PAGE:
A father and a student campaigner are seeking a High Court hearing to consider whether the government should tighten youngsters’ access to porn.
Ioannis Dekas and Ava Vakil want the government to implement proof of age for access to pornography promised in the 2017 Digital Economy Act.
It comes as new research suggests the majority of 16 and 17-year-olds in the UK have recently seen pornography.
The government is currently preparing a new Online Harms Bill.
This bill would go further than the Digital Economy Act, giving the watchdog, Ofcom, powers to block access to online services – including social media platforms and search engines – which fail to do enough to protect children.
It is expected to be put before Parliament later this year.
Ioannis Dekas, a father of four sons, became concerned after he found one of his boys had accessed pornography.
He said this was a wake-up call for him and his wife as parents, making them confront the potential danger to their son and the impact on them all as a family.
“In the two weeks leading up to this moment, we’d noticed a drastic change in his behaviour, withdrawal, a sense of anger towards his siblings, we could sense frustration in his life.”
When he and his wife talked to their son, they found he was under peer pressure to be familiar with the language of porn.
“What I don’t often hear is how to deal with this. What happens in your household when this happens? With the availability, it’s not a matter of if, but of when.”
Mr Dekas wants the government to put in place the age verification requirements set out in part three of the Digital Economy Act – a law that was passed in 2017.
However, in 2019, the then Digital Secretary Nicky Morgan said the measures would no longer go ahead, with efforts instead focused on the government’s wider Online Harms Bill.
But Mr Dekas says that this bill still has to be brought before Parliament, and may be delayed if detailed regulations need to be drawn up.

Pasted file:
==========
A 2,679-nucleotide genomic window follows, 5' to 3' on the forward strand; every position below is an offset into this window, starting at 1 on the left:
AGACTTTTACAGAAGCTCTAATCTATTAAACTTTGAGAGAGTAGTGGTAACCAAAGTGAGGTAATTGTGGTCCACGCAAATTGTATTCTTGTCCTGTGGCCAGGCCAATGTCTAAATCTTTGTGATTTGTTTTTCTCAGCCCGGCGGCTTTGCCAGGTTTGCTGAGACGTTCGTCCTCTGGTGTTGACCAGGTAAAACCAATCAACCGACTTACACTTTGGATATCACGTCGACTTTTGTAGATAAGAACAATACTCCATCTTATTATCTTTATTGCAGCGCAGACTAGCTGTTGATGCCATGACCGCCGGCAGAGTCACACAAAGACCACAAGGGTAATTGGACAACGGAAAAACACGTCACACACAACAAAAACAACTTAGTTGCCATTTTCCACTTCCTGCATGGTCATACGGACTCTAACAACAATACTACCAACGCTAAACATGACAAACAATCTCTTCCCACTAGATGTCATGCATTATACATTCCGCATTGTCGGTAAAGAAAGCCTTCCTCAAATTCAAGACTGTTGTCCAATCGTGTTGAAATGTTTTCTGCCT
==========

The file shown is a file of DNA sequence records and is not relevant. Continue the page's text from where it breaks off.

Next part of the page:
In the meantime, children are being exposed to pornography, he says, when they could be protected using the Digital Economy Act’s full powers.
Mr Dekas is bringing the challenge jointly with 20-year-old University of Oxford student Ava Vakil, whose letter about what she described as a culture of sexual violence in some schools went viral online.
Ms Vakil told the BBC: “I think porn is everywhere, and growing up as a young woman I’ve seen the influence of that.
“I think young men are ingesting pornography online to an extent that people aren’t aware of.
“I’m sure everyone, and particularly young women, can look back on so many conversations they’ve had with boyfriends and male friends and think 100% it was impacted by porn.”
The Department for Digital, Culture, Media and Sport said it would not be appropriate to comment on legal proceedings.
A spokesman said the government was committed to protecting children from harmful content.
The legal action comes as research from City, University of London found many teenagers had seen porn.
Prof Neil Thurman conducted a survey of more than 1,000 16 and 17-year-olds in the UK, using a panel from the specialist market research company Youthsite.
While 63% said they came across porn on social media, 47% said they had also visited porn websites.
The research suggests the government’s approach of widening the range of legislation to more platforms is right, Prof Thurman said.
More worryingly, 46% had used technology that disguises identity when browsing online, such as a virtual private network, and which could allow evasion of age verification.
However, Prof Thurman said this was not a reason not to regulate access.
“It doesn’t mean we shouldn’t bring in legislation,” he said. “Firstly I think it would reduce accidental exposure, particularly for younger children and teenagers, and it does send a signal, not present at the moment, that they are accessing something inappropriate for their age group.”
Vanessa Morse, head of the Centre to End All Sexual Exploitation, said there was a “wealth of evidence” to show that viewing pornography led to harmful sexual attitudes and behaviours.
“The government’s own research, which it published this year, showed an association between porn consumption and real world violence against women. It’s no surprise considering one in eight porn videos contains sexual violence,” she said.
“Pornography has made violent acts in sex completely normalised.”
A new report by the internet safety body, Internet Matters, looking at children’s use of technology during lockdown has found that although the internet had a positive impact on how children learn and socialise, parents also reported a rise in the amount of online harms children experienced.
A survey of 2,000 parents in the UK in March this year suggests a 39% increase in the sharing of sexual images among children since January 2020.
Psychologist Dr Linda Papadopoulos, ambassador of Internet Matters, says “as children have come to rely on technology more than ever during the pandemic, and therefore spending sometimes several hours a day online, it also gives them increased exposure to all of the risks that go with it.”